Friday, December 28, 2012

Meet My Christmas Peanuts

I have these peanut Christmas tree ornaments I rescued one year from a second-hand shop. They were somebody's abandoned homemade ornaments, with pipe-cleaner arms and legs, and appendages made of  clumsy gobs of brown wax.

When I found them, they lay tangled in a pile inside a cigar box. I took them home, freed their knotted limbs, and gave them new life adorning my Christmas tree. Then I put them back in the box for another year. But each Christmas I get them out and give them the privilege of dangling from my tree.

 Being that they have peanut shells for bodies, they are vulnerable to mice and our dog Cheri, yet they are full of bluster and personality. Some of them are downright onry! 

Mr. "show-stopper" Peanut is always ready to do a little soft shoe. 


 Winking Peanut thinks he's the George Clooney of peanuts.

"Sluggo" is a bit of a hothead, always ready for an altercation.   

Sometimes the Santa ornament has to intervene and give Sluggo a spanking. 

The Michael Jackson peanut has teamed up with one of the pixies for a ventriloquist act. 

While one of the more introverted pixies looks on... 

 The Eddie Haskell peanut is always in cahoots with the other ornaments, but tries to pass himself off as

"Commando" peanut suffers flashbacks and delusions that he is fighting in the jungles of Southeast Asia.  

 Narcoleptic Peanut is usually caught napping. His big feet make him sleepy.

Of course my favorite is the Mony peanut, the sweetest and most angelic of them all.   

Saturday, December 22, 2012

My Disturbing Holiday Revelations

Ho Ho Ho! Here you go! 

My disturbing holiday revelations of 2012 : 

I've been hoarding eggnog the whole month of December. (They only stock it for so long, you know, and when it's gone, it's gone.)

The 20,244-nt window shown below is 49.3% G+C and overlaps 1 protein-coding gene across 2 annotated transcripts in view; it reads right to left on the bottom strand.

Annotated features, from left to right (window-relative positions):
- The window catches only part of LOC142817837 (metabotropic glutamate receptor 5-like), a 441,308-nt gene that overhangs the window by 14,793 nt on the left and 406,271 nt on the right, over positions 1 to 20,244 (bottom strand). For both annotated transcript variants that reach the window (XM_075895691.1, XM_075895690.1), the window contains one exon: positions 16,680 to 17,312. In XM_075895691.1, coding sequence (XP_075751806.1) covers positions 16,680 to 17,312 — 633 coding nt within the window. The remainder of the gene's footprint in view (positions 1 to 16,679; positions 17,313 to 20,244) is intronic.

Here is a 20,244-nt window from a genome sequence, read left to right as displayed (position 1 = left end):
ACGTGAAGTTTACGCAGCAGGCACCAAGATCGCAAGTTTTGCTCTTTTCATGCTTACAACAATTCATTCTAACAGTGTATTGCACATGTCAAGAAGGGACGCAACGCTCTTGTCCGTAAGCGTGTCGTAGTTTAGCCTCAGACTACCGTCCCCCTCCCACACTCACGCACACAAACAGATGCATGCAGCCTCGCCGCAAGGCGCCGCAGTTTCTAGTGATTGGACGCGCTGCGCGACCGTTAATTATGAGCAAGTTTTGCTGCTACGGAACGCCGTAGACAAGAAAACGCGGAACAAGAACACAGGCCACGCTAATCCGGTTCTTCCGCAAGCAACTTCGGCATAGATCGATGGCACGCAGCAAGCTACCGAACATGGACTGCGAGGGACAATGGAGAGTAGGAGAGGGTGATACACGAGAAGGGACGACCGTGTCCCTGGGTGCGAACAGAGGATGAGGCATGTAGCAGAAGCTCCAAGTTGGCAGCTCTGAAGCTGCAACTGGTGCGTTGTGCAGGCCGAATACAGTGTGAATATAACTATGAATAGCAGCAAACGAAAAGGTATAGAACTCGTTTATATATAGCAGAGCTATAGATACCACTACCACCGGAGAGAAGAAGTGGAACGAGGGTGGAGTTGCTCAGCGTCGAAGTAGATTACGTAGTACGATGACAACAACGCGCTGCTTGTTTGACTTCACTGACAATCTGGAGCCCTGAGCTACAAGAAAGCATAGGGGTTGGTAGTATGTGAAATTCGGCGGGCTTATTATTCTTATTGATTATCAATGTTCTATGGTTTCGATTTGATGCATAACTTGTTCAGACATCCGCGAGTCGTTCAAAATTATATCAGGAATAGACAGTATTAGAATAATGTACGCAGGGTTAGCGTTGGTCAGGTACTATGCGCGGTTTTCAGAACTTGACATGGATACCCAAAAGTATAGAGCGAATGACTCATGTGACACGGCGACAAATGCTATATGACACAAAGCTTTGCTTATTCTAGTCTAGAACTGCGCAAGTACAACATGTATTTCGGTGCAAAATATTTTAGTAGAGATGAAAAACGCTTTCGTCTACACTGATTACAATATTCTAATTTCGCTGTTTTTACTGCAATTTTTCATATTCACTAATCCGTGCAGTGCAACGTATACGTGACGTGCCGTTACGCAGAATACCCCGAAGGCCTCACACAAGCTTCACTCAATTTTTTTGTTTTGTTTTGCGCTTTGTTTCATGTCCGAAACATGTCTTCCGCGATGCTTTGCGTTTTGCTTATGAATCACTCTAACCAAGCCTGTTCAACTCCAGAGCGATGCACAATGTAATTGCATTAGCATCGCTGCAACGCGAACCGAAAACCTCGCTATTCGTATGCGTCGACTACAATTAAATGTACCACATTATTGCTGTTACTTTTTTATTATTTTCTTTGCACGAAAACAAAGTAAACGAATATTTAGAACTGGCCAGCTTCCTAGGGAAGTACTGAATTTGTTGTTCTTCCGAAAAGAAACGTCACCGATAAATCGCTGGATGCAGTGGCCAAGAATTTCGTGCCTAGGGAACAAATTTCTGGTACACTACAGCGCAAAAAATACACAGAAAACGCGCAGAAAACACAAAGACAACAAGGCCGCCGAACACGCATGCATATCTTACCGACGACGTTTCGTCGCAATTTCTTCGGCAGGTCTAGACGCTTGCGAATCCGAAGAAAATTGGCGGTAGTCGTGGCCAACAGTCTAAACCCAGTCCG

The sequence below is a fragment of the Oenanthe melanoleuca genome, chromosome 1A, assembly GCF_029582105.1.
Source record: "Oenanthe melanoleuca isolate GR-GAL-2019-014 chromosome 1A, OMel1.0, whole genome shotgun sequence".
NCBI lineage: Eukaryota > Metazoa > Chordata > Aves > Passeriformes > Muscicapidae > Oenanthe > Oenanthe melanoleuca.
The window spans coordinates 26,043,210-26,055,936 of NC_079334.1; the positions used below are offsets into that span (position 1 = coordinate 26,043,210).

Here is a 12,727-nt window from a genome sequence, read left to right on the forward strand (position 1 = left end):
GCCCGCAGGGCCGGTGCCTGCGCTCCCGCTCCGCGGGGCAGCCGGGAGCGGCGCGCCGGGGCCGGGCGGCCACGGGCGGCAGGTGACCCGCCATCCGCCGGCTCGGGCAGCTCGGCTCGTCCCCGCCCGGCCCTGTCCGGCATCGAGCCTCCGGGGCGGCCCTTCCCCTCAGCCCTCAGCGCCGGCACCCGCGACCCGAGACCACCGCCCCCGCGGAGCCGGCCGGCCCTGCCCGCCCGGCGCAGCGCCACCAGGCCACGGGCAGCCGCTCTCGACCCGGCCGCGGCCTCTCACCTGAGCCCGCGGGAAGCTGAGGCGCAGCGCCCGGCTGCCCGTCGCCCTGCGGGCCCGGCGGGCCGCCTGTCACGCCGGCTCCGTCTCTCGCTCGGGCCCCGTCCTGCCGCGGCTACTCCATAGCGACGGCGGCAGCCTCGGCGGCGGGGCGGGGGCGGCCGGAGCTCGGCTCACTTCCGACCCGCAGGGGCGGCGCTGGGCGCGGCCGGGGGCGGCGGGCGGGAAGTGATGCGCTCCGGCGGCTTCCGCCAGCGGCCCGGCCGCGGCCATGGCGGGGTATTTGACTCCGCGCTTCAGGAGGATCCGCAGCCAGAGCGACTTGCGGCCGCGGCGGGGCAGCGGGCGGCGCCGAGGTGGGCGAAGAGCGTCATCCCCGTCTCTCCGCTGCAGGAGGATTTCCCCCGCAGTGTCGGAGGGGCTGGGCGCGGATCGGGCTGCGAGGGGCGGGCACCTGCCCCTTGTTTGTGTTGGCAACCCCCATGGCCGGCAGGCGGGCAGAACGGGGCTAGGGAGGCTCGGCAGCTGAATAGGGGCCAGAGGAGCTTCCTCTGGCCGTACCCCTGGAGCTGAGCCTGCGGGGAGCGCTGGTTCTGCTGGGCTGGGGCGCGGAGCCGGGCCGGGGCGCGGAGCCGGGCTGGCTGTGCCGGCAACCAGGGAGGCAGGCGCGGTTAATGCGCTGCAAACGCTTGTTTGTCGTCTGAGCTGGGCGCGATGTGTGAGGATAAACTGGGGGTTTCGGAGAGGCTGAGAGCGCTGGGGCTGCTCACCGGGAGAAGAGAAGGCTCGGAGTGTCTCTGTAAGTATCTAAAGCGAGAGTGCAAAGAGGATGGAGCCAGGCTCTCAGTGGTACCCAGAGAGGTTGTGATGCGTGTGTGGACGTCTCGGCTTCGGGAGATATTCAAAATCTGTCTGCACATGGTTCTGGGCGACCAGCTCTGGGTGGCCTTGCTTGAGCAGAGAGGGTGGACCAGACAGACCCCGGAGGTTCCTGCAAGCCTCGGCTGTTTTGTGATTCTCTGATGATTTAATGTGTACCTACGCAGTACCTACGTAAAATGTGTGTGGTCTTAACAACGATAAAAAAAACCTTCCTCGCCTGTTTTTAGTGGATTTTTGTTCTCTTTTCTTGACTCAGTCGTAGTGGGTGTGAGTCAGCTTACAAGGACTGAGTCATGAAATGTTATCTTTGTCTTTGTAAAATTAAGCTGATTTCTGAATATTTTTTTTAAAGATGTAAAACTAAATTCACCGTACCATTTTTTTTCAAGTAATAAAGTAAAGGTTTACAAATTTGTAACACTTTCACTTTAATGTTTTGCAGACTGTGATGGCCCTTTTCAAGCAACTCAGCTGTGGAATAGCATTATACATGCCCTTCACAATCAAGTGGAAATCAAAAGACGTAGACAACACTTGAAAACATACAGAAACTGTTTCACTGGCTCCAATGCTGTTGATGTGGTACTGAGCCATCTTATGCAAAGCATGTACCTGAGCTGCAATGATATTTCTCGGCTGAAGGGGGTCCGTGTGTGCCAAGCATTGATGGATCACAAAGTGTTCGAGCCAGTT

I am now an eggnog connoisseur. I know which brands are tops and which to avoid. (Because I've tried them all.)

I hate divinity. (The candy.)

Our Christmas tree has been up a week but still has no decorations. (Who has the frickin' time?)

I am re-using your Christmas card in ways you never imagined. (Using it to scoop spiders off the wall into an empty butter container.)

I would pay top dollar to have someone shovel my sidewalk dressed as a nun or old jumpsuit Elvis.

I am cutting back on fruits and vegetables to leave more room in my stomach for Christmas cookies and fudge balls.

The thing that has excited me the most this Christmas season is finding a new gingerbread recipe. (That calls for beer.)

My idea of goodwill toward men is not vacuuming while the football game is on.

I spend a great deal of time on the internet hunting for Christmas photos of Burl Ives.   

In lieu of shopping, I have written a Christmas play that I'm going to force my family to act out.   

Wednesday, December 12, 2012

Woody and Burl

Here you go. Woody Guthrie and Burl Ives, as you've never seen them before.  This photo raises eyebrows and questions, but that's what I love about it.

I would prefer it remain open to intrepretation, but that's what sucks about the internet age. No mysteries, no place for wild speculation, because no question goes unanswered. According to the Library of Congress, this was a publicity shot that CBS took in 1940 in Central Park, NYC, before a radio appearance. Guess they're pretending to be hobos.   

Friday, December 7, 2012

They're Little and They're Free

Around where I live, three Little Free Libraries have cropped up. Aren't they adorable? Each one was started by a local resident who was moved to stick some of their books inside a small hutch and make the books available to passers-by, for free, 24/7.

What can you get at these little book stands? Here is a sampling of some of the titles:

•The View from Saturday – E.L. Konigsburg

•Mysterious Benedict Society

•A Wrinkle in Time

•Aunt Dimity’s Death

•The Dark Wind – Tony Hillerman

•Leo the Late Bloomer

•The Unexpected Mrs. Pollifax

•Whale Talk

•Junior Gymnast

•A Bargain for Frances

•Llama Pajamas

Photos and book titles taken from Prairie Village Post:

Friday, October 19, 2012

Space Is The Place!

Between my ears

Endeavor soars over LA on its last flight before being hauled off to the museum. Nice view of the LA skyline and Hollywood sign.   

NASA illustration